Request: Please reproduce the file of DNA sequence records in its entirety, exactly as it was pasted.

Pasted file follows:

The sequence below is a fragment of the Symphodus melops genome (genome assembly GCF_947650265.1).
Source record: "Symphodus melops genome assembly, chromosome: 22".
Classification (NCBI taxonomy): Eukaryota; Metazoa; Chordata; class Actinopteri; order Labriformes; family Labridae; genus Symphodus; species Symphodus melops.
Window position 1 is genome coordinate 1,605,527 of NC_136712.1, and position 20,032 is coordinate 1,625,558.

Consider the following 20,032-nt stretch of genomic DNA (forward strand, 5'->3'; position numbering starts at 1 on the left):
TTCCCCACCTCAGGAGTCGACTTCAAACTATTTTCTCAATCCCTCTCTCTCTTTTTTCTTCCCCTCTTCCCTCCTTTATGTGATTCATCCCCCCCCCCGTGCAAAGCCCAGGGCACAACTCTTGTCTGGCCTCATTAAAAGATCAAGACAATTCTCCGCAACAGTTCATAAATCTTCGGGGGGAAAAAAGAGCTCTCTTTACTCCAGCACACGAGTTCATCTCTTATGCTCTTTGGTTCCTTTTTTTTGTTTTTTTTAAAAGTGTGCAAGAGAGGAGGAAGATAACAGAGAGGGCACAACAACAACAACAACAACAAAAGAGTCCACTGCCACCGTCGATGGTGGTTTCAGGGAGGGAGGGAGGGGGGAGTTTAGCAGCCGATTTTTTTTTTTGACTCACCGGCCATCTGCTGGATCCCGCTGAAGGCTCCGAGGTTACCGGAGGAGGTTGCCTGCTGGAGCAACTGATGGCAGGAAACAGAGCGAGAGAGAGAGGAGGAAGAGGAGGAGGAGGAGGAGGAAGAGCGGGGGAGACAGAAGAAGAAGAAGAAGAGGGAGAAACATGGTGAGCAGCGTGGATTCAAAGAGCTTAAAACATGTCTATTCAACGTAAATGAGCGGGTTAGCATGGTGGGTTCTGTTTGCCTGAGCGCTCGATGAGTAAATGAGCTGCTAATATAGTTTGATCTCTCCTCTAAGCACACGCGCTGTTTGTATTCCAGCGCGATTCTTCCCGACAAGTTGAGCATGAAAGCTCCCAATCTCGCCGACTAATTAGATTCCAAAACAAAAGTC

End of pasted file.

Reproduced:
The sequence below is a fragment of the Symphodus melops genome (genome assembly GCF_947650265.1).
Source record: "Symphodus melops genome assembly, chromosome: 22".
Classification (NCBI taxonomy): Eukaryota; Metazoa; Chordata; class Actinopteri; order Labriformes; family Labridae; genus Symphodus; species Symphodus melops.
Window position 1 is genome coordinate 1,605,527 of NC_136712.1, and position 20,032 is coordinate 1,625,558.

Consider the following 20,032-nt stretch of genomic DNA (forward strand, 5'->3'; position numbering starts at 1 on the left):
TTCCCCACCTCAGGAGTCGACTTCAAACTATTTTCTCAATCCCTCTCTCTCTTTTTTCTTCCCCTCTTCCCTCCTTTATGTGATTCATCCCCCCCCCCGTGCAAAGCCCAGGGCACAACTCTTGTCTGGCCTCATTAAAAGATCAAGACAATTCTCCGCAACAGTTCATAAATCTTCGGGGGGAAAAAAGAGCTCTCTTTACTCCAGCACACGAGTTCATCTCTTATGCTCTTTGGTTCCTTTTTTTTGTTTTTTTTAAAAGTGTGCAAGAGAGGAGGAAGATAACAGAGAGGGCACAACAACAACAACAACAACAAAAGAGTCCACTGCCACCGTCGATGGTGGTTTCAGGGAGGGAGGGAGGGGGGAGTTTAGCAGCCGATTTTTTTTTTTGACTCACCGGCCATCTGCTGGATCCCGCTGAAGGCTCCGAGGTTACCGGAGGAGGTTGCCTGCTGGAGCAACTGATGGCAGGAAACAGAGCGAGAGAGAGAGGAGGAAGAGGAGGAGGAGGAGGAGGAAGAGCGGGGGAGACAGAAGAAGAAGAAGAAGAGGGAGAAACATGGTGAGCAGCGTGGATTCAAAGAGCTTAAAACATGTCTATTCAACGTAAATGAGCGGGTTAGCATGGTGGGTTCTGTTTGCCTGAGCGCTCGATGAGTAAATGAGCTGCTAATATAGTTTGATCTCTCCTCTAAGCACACGCGCTGTTTGTATTCCAGCGCGATTCTTCCCGACAAGTTGAGCATGAAAGCTCCCAATCTCGCCGACTAATTAGATTCCAAAACAAAAGTC